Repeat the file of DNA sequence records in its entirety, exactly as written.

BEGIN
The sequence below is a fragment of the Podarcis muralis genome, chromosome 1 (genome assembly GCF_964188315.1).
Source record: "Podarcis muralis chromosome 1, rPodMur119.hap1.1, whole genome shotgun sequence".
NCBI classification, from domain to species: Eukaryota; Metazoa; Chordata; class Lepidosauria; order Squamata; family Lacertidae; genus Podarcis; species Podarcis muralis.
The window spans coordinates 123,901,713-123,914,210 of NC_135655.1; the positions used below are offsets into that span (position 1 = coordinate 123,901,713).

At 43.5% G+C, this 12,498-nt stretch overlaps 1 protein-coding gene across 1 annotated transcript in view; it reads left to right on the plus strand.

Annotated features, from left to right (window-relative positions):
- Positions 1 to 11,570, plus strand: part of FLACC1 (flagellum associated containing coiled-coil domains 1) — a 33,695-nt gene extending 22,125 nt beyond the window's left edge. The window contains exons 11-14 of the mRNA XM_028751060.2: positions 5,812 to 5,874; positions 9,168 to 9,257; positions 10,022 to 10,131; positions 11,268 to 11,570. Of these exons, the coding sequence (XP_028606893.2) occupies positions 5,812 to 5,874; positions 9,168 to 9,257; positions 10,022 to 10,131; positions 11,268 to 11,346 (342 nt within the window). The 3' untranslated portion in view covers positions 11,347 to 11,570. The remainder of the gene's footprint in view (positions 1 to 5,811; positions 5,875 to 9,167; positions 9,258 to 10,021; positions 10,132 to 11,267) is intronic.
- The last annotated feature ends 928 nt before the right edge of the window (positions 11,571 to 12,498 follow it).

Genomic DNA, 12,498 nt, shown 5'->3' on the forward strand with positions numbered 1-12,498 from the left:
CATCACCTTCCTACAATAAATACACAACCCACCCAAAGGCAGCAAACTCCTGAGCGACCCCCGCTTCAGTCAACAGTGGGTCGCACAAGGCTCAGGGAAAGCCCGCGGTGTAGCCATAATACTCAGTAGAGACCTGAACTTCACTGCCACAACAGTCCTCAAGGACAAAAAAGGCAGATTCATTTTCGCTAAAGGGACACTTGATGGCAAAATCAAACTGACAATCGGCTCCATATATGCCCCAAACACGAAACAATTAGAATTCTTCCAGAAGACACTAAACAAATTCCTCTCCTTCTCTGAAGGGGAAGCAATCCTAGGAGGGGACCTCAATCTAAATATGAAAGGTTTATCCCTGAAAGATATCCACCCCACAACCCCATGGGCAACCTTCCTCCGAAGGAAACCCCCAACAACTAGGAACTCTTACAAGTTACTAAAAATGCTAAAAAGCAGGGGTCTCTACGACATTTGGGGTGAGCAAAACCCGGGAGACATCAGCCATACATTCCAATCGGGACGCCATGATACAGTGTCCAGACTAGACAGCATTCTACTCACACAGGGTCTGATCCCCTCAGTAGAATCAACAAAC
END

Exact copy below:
The sequence below is a fragment of the Podarcis muralis genome, chromosome 1 (genome assembly GCF_964188315.1).
Source record: "Podarcis muralis chromosome 1, rPodMur119.hap1.1, whole genome shotgun sequence".
NCBI classification, from domain to species: Eukaryota; Metazoa; Chordata; class Lepidosauria; order Squamata; family Lacertidae; genus Podarcis; species Podarcis muralis.
The window spans coordinates 123,901,713-123,914,210 of NC_135655.1; the positions used below are offsets into that span (position 1 = coordinate 123,901,713).

At 43.5% G+C, this 12,498-nt stretch overlaps 1 protein-coding gene across 1 annotated transcript in view; it reads left to right on the plus strand.

Annotated features, from left to right (window-relative positions):
- Positions 1 to 11,570, plus strand: part of FLACC1 (flagellum associated containing coiled-coil domains 1) — a 33,695-nt gene extending 22,125 nt beyond the window's left edge. The window contains exons 11-14 of the mRNA XM_028751060.2: positions 5,812 to 5,874; positions 9,168 to 9,257; positions 10,022 to 10,131; positions 11,268 to 11,570. Of these exons, the coding sequence (XP_028606893.2) occupies positions 5,812 to 5,874; positions 9,168 to 9,257; positions 10,022 to 10,131; positions 11,268 to 11,346 (342 nt within the window). The 3' untranslated portion in view covers positions 11,347 to 11,570. The remainder of the gene's footprint in view (positions 1 to 5,811; positions 5,875 to 9,167; positions 9,258 to 10,021; positions 10,132 to 11,267) is intronic.
- The last annotated feature ends 928 nt before the right edge of the window (positions 11,571 to 12,498 follow it).

Genomic DNA, 12,498 nt, shown 5'->3' on the forward strand with positions numbered 1-12,498 from the left:
CATCACCTTCCTACAATAAATACACAACCCACCCAAAGGCAGCAAACTCCTGAGCGACCCCCGCTTCAGTCAACAGTGGGTCGCACAAGGCTCAGGGAAAGCCCGCGGTGTAGCCATAATACTCAGTAGAGACCTGAACTTCACTGCCACAACAGTCCTCAAGGACAAAAAAGGCAGATTCATTTTCGCTAAAGGGACACTTGATGGCAAAATCAAACTGACAATCGGCTCCATATATGCCCCAAACACGAAACAATTAGAATTCTTCCAGAAGACACTAAACAAATTCCTCTCCTTCTCTGAAGGGGAAGCAATCCTAGGAGGGGACCTCAATCTAAATATGAAAGGTTTATCCCTGAAAGATATCCACCCCACAACCCCATGGGCAACCTTCCTCCGAAGGAAACCCCCAACAACTAGGAACTCTTACAAGTTACTAAAAATGCTAAAAAGCAGGGGTCTCTACGACATTTGGGGTGAGCAAAACCCGGGAGACATCAGCCATACATTCCAATCGGGACGCCATGATACAGTGTCCAGACTAGACAGCATTCTACTCACACAGGGTCTGATCCCCTCAGTAGAATCAACAAAC